Our four psychological needs
As well as the need to survive, which we share with other creatures, human beings have four key psychological needs. We are always attempting to meet these psychological needs.
This can mean being with our spouse or partner, being part of a family, part of a workplace or a team or a nation. Examples of how we meet this need are: social events, forming a couple or family, phone calls, voluntary work, texting, writing letters or social networking.
This can mean a sense of achievement, being respected, winning, feeling worthwhile and being in command of ourselves or of situations. It can also mean dominating, bullying, controlling and exploiting other people.
This can mean making our own choices, having our own space, being autonomous. It can also mean anything from walking around the block on your own to sailing around the world!
This can mean pleasure, enjoyment, laughter, playfulness.
Each of us has these four psychological needs. But usually one need is more important than the others. Which need this is can vary from person to person.
For instance, one person will be very much into Belonging and may go to great efforts to “keep the peace” or may organise lots of social events. A person mainly into Power may take on a leadership role, could be seen as bossy, or may push themselves very hard to achieve something. Someone with a very strong Freedom need may prefer to work alone, may need to spend lots of time on their own and may find close relationships quite constraining. If your primary need is for Fun you may find it hard to knuckle down to an unexciting work routine and you may enjoy learning new things (playing and learning are closely linked in children).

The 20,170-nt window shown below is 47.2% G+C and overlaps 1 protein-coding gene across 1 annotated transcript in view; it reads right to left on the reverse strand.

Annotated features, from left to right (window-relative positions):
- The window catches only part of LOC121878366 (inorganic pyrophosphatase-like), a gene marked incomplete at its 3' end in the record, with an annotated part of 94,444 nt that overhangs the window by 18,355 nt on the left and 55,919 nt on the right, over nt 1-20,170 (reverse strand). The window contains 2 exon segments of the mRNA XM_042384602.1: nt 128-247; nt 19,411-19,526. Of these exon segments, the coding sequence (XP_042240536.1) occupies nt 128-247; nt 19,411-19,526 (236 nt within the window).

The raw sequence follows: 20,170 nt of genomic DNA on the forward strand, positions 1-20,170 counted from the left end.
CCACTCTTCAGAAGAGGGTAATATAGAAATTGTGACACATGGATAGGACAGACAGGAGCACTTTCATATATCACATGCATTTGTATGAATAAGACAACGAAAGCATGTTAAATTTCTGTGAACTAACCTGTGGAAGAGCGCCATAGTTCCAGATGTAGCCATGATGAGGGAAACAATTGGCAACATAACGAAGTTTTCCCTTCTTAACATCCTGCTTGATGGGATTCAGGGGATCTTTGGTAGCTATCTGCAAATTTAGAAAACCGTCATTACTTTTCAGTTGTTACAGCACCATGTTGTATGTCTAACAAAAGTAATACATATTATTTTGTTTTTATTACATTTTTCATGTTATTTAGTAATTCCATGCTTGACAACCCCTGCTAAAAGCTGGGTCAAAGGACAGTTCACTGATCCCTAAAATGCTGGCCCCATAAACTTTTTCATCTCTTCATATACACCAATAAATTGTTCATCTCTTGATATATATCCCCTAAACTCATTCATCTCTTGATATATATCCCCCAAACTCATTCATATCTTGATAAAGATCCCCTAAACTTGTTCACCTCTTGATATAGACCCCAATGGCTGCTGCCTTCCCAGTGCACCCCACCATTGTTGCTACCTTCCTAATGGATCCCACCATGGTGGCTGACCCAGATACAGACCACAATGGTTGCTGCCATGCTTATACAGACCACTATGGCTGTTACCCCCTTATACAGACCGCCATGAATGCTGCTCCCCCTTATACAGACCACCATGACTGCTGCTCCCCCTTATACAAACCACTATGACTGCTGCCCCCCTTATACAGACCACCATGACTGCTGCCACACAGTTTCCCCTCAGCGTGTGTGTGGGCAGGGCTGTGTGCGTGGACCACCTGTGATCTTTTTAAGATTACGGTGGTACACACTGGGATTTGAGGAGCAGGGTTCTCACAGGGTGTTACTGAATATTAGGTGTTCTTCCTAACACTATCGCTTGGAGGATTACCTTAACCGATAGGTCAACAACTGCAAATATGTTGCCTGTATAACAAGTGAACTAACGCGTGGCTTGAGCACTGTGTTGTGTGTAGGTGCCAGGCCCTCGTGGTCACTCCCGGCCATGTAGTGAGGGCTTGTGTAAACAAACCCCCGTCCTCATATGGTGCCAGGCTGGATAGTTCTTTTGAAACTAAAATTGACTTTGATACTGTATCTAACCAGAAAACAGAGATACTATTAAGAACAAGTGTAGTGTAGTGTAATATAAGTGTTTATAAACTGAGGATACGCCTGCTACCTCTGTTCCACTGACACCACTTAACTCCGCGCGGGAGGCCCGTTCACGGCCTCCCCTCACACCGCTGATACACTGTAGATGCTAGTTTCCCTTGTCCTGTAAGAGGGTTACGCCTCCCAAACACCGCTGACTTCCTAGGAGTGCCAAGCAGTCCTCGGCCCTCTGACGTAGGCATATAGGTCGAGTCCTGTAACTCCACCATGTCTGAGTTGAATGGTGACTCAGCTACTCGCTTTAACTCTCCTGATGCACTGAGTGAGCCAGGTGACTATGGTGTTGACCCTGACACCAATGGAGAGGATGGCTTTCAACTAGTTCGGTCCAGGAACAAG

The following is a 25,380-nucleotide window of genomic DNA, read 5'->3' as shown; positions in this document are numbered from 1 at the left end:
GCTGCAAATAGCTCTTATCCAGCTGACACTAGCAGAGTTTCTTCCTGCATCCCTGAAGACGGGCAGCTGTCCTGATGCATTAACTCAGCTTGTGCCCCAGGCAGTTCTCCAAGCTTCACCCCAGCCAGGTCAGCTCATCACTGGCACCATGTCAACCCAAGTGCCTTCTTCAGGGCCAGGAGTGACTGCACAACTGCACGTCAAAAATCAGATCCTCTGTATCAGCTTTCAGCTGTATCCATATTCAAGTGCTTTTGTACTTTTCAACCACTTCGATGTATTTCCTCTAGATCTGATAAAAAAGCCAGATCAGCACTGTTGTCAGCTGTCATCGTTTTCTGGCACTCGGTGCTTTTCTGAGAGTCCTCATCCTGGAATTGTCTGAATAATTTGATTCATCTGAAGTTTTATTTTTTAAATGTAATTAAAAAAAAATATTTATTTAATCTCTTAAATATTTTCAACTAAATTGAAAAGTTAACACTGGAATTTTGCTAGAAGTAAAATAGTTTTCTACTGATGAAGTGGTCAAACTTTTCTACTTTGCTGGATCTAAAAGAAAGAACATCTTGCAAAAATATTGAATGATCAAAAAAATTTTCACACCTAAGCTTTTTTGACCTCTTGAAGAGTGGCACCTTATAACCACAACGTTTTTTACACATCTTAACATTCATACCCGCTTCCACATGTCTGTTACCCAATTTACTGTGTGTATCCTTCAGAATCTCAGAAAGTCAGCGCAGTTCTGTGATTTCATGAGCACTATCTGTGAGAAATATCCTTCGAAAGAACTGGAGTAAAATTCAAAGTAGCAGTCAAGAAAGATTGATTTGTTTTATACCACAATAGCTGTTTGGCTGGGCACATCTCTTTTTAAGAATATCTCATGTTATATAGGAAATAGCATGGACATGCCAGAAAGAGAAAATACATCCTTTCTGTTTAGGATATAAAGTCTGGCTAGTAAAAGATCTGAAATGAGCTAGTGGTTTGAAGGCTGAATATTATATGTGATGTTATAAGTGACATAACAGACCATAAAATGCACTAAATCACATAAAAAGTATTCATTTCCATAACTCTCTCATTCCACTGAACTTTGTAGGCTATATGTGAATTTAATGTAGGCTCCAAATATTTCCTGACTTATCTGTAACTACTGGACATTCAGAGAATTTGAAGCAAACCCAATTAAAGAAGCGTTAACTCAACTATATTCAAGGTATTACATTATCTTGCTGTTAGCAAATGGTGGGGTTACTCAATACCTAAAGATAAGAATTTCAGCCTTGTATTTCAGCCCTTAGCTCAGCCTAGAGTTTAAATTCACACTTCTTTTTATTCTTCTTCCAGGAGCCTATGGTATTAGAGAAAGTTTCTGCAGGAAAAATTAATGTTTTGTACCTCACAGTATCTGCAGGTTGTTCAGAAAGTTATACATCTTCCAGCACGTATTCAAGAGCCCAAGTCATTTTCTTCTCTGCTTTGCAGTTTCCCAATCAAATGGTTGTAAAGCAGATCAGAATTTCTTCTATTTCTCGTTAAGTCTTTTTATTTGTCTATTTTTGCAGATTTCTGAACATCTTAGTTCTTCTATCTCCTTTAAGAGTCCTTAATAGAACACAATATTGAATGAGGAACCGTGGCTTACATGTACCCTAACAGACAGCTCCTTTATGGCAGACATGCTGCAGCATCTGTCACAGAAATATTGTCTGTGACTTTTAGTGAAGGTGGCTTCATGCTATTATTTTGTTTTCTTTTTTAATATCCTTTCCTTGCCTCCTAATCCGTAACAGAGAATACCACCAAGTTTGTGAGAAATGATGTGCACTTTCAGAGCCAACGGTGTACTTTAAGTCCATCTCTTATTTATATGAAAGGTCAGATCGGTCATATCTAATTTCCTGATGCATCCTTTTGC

But remember we all have all four needs. While one of these needs may be stronger in you than the others, you still have all four. So although you may have, for instance, a strong Freedom need, the loss of important relationships will upset you because you also have a Belonging need. If Power is important to you but you are working sixteen hours a day to achieve, you are likely to feel frustrated because your needs for Fun, Freedom and Belonging are being frustated.
So try to make room for meeting all four of your psychological needs – and when you’re feeling very frustrated ask yourself which need is not being met. Then ask what you can do to meet it.
(Based on the work of Dr William Glasser, author of ‘Choice Theory’, ‘Reality Therapy’, and other books.)
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For information on Padraig O’Morain’s forthcoming mindfulness workshops (these are not necessarily linked to Choice Theory but they are what I mainly do) click here.